• Findecanor - Tuesday, February 06, 2018 - link

    Many years ago Kinesis did have a mechanical keyboard with 6 on both sides: the Kinesis Evolution. It was meant to be mounted in front of the desk, either on a special or on a special chair. It also had a numeric keypad and touch pad Reply
  • mode_13h - Wednesday, February 07, 2018 - link

    Maybe you could just get two minmalist keyboards - one for each hand - and plug them in at the same time.

    I think using the Freestyle wouldn't be a difficult adjustment to make, and doing so might even help your typing speed on conventional keyboards.
    Reply
  • Flunk - Monday, February 05, 2018 - link

    You can retrain habits like that pretty quick. Reply
  • MadAd - Monday, February 05, 2018 - link

    And still nobody can make a keyboard with a detachable tenkey pad, something FAR more useful (no i dont mean a separate tenkey, I know these are available, I want one keyboard which slots the tenkey into the existing board, or unclips as its own unit) Reply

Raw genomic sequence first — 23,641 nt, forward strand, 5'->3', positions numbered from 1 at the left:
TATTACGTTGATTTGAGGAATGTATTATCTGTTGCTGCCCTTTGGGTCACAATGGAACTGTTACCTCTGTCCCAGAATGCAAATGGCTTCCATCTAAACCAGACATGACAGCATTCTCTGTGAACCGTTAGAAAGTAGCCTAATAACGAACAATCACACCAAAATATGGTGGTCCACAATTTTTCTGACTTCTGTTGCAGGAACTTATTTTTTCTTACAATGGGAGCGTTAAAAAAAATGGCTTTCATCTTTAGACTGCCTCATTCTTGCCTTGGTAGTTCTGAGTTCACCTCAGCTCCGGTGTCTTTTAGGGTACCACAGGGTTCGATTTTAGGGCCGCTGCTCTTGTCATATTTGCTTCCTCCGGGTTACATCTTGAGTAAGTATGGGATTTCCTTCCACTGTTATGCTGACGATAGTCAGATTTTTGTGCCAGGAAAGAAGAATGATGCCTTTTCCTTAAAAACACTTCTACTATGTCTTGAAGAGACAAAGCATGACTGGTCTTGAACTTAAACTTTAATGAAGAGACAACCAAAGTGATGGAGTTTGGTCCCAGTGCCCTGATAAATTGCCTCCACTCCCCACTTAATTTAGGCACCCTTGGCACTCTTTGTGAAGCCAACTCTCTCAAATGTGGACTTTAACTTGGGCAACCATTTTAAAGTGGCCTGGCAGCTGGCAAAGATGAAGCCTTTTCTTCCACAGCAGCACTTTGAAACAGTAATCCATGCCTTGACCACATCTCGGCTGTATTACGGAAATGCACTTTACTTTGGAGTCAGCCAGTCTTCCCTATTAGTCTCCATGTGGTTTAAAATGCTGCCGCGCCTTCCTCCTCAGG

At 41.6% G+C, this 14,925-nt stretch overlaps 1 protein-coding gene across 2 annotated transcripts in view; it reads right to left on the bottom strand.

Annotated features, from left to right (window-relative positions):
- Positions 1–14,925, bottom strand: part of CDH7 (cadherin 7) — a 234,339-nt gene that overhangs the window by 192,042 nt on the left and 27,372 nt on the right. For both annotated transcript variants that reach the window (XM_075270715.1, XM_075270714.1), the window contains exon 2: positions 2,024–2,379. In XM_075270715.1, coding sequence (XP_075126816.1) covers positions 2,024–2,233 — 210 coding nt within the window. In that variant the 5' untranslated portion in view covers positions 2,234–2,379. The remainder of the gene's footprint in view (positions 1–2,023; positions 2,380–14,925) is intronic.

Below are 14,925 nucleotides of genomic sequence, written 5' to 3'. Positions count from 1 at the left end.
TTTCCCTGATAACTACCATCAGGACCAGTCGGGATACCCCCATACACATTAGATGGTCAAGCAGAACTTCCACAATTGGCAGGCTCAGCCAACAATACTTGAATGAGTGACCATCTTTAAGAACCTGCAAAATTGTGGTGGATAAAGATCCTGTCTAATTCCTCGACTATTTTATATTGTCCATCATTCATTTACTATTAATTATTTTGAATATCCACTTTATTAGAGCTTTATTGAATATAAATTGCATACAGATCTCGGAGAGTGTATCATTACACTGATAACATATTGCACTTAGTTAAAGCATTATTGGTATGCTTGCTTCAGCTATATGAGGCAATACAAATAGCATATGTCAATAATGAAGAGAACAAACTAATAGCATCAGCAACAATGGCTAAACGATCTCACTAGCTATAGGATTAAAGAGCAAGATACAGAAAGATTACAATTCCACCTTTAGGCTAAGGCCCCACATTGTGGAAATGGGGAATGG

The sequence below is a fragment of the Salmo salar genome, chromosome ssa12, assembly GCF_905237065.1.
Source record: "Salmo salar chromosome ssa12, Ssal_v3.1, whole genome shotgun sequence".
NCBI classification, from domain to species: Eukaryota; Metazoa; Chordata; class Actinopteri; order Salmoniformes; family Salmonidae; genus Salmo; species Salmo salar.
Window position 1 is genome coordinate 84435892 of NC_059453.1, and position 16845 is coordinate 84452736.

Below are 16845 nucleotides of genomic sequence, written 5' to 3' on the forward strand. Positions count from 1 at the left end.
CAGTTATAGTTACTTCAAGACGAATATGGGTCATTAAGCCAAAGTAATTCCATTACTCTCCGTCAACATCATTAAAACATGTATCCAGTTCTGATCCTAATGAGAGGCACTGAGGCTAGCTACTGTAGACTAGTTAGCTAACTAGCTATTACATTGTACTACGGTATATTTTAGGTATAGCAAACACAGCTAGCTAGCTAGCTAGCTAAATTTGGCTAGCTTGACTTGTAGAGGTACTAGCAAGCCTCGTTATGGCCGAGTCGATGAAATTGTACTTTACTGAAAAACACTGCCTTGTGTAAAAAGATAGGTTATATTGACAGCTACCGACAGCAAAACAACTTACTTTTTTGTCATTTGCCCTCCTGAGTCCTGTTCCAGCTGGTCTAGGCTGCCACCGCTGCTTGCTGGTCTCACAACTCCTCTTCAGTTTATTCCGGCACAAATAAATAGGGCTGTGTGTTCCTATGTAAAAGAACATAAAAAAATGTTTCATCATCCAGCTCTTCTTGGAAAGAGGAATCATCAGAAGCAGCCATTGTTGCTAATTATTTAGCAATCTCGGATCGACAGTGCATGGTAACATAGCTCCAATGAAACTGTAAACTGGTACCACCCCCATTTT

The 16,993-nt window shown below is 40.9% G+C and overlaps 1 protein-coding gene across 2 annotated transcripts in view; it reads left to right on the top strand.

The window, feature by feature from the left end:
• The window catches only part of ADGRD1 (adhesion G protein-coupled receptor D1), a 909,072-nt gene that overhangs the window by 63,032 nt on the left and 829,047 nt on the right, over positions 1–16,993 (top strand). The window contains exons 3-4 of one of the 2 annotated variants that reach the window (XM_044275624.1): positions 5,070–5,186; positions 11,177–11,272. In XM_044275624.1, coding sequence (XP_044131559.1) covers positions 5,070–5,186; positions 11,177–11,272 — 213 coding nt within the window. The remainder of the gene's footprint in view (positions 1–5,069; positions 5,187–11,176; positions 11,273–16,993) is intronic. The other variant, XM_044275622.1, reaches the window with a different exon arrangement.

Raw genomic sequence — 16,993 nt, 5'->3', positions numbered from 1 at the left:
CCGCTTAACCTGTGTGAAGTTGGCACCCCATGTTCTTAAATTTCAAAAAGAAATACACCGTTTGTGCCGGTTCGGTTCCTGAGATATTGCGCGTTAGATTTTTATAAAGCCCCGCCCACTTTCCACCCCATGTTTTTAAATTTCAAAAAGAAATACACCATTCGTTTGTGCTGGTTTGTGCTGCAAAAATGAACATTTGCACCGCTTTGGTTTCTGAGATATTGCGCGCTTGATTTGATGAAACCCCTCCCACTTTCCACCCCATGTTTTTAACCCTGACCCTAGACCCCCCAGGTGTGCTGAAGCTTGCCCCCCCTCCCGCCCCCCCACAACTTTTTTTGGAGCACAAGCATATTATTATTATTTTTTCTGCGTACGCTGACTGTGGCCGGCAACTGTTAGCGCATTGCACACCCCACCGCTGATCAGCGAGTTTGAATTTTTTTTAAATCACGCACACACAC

• imaheadcase - Monday, February 05, 2018 - link

    Yes!

    The biggest complaint i have with any keyboard is that part is not detachable, and terrible wrist support.
    Reply
  • masouth - Tuesday, February 06, 2018 - link

    as long as you aren't looking for a super cheap price I can think of a few detachable off the top of my head

    **ASUS ROG Claymore
    **Aorus Thunder K7 (really more of a macro pad with ten key capability, I dont like the layout)
    **Tesora Tizona tenkeyless keyboard with purchasable 10 key pad that attaches to either side.
    Reply
  • redhen - Monday, February 05, 2018 - link

    https://rover.ebay.com/rover/0/0/0?mpre=https%3A%2...
    You're welcome?
    Reply
  • redhen - Monday, February 05, 2018 - link

    Microsoft Sidewinder X6. I just plugged mine back in after using a Logitech G710 (cherrymx Blues) for several months and forgot how good of a typing feel it still has for being a membrane keyboard. Reply